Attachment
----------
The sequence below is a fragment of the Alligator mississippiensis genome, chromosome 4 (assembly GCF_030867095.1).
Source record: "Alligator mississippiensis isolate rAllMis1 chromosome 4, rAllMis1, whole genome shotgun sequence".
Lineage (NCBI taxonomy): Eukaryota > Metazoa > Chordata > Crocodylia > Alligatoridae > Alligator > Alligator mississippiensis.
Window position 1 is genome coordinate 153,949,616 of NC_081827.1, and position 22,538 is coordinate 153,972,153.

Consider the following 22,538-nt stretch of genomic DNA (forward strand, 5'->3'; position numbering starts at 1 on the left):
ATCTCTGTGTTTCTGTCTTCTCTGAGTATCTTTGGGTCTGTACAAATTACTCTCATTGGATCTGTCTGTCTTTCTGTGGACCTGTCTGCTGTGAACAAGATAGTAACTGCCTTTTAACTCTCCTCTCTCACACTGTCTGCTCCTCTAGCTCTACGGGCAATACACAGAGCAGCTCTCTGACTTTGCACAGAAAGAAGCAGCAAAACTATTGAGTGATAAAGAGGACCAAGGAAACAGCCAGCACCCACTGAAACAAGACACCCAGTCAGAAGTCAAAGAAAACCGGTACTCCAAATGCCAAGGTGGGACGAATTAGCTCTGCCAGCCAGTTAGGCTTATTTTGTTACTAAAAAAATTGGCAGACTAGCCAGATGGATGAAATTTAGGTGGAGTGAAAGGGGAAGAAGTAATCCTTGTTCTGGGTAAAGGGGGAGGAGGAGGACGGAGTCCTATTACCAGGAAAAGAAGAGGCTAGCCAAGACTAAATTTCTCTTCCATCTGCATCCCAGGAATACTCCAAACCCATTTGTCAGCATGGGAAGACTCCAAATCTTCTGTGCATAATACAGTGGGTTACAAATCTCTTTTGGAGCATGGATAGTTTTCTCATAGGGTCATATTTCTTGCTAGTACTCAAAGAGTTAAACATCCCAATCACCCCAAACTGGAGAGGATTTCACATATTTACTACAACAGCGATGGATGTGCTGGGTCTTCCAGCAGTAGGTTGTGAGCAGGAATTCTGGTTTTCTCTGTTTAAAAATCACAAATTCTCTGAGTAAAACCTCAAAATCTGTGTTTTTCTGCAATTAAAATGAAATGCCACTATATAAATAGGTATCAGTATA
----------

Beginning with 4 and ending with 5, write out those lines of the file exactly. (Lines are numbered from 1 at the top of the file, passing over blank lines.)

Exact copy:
Window position 1 is genome coordinate 153,949,616 of NC_081827.1, and position 22,538 is coordinate 153,972,153.

Consider the following 22,538-nt stretch of genomic DNA (forward strand, 5'->3'; position numbering starts at 1 on the left):